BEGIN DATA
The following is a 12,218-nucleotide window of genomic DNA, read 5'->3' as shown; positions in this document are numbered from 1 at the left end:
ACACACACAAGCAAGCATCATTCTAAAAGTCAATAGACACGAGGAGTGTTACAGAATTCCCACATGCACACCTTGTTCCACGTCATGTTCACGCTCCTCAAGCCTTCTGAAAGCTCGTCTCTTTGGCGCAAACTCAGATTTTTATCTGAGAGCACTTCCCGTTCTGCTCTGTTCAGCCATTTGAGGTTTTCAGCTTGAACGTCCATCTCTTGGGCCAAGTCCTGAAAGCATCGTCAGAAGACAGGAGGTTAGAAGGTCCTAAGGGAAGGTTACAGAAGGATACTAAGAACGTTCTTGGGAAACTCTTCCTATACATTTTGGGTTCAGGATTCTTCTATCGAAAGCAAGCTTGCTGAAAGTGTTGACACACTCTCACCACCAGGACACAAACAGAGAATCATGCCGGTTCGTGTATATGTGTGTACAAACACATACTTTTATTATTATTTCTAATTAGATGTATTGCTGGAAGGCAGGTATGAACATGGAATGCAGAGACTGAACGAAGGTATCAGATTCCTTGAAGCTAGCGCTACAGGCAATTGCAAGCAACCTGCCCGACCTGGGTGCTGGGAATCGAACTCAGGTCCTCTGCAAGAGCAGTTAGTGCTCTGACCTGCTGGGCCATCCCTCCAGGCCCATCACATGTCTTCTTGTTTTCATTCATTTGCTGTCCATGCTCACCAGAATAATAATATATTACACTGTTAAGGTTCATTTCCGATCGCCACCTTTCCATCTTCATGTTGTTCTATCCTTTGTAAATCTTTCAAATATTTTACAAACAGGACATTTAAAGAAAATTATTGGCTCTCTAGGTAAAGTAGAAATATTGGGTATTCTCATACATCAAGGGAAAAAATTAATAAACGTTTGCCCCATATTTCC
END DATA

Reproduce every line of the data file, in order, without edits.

The following is a 12,218-nucleotide window of genomic DNA, read 5'->3' as shown; positions in this document are numbered from 1 at the left end:
ACACACACAAGCAAGCATCATTCTAAAAGTCAATAGACACGAGGAGTGTTACAGAATTCCCACATGCACACCTTGTTCCACGTCATGTTCACGCTCCTCAAGCCTTCTGAAAGCTCGTCTCTTTGGCGCAAACTCAGATTTTTATCTGAGAGCACTTCCCGTTCTGCTCTGTTCAGCCATTTGAGGTTTTCAGCTTGAACGTCCATCTCTTGGGCCAAGTCCTGAAAGCATCGTCAGAAGACAGGAGGTTAGAAGGTCCTAAGGGAAGGTTACAGAAGGATACTAAGAACGTTCTTGGGAAACTCTTCCTATACATTTTGGGTTCAGGATTCTTCTATCGAAAGCAAGCTTGCTGAAAGTGTTGACACACTCTCACCACCAGGACACAAACAGAGAATCATGCCGGTTCGTGTATATGTGTGTACAAACACATACTTTTATTATTATTTCTAATTAGATGTATTGCTGGAAGGCAGGTATGAACATGGAATGCAGAGACTGAACGAAGGTATCAGATTCCTTGAAGCTAGCGCTACAGGCAATTGCAAGCAACCTGCCCGACCTGGGTGCTGGGAATCGAACTCAGGTCCTCTGCAAGAGCAGTTAGTGCTCTGACCTGCTGGGCCATCCCTCCAGGCCCATCACATGTCTTCTTGTTTTCATTCATTTGCTGTCCATGCTCACCAGAATAATAATATATTACACTGTTAAGGTTCATTTCCGATCGCCACCTTTCCATCTTCATGTTGTTCTATCCTTTGTAAATCTTTCAAATATTTTACAAACAGGACATTTAAAGAAAATTATTGGCTCTCTAGGTAAAGTAGAAATATTGGGTATTCTCATACATCAAGGGAAAAAATTAATAAACGTTTGCCCCATATTTCC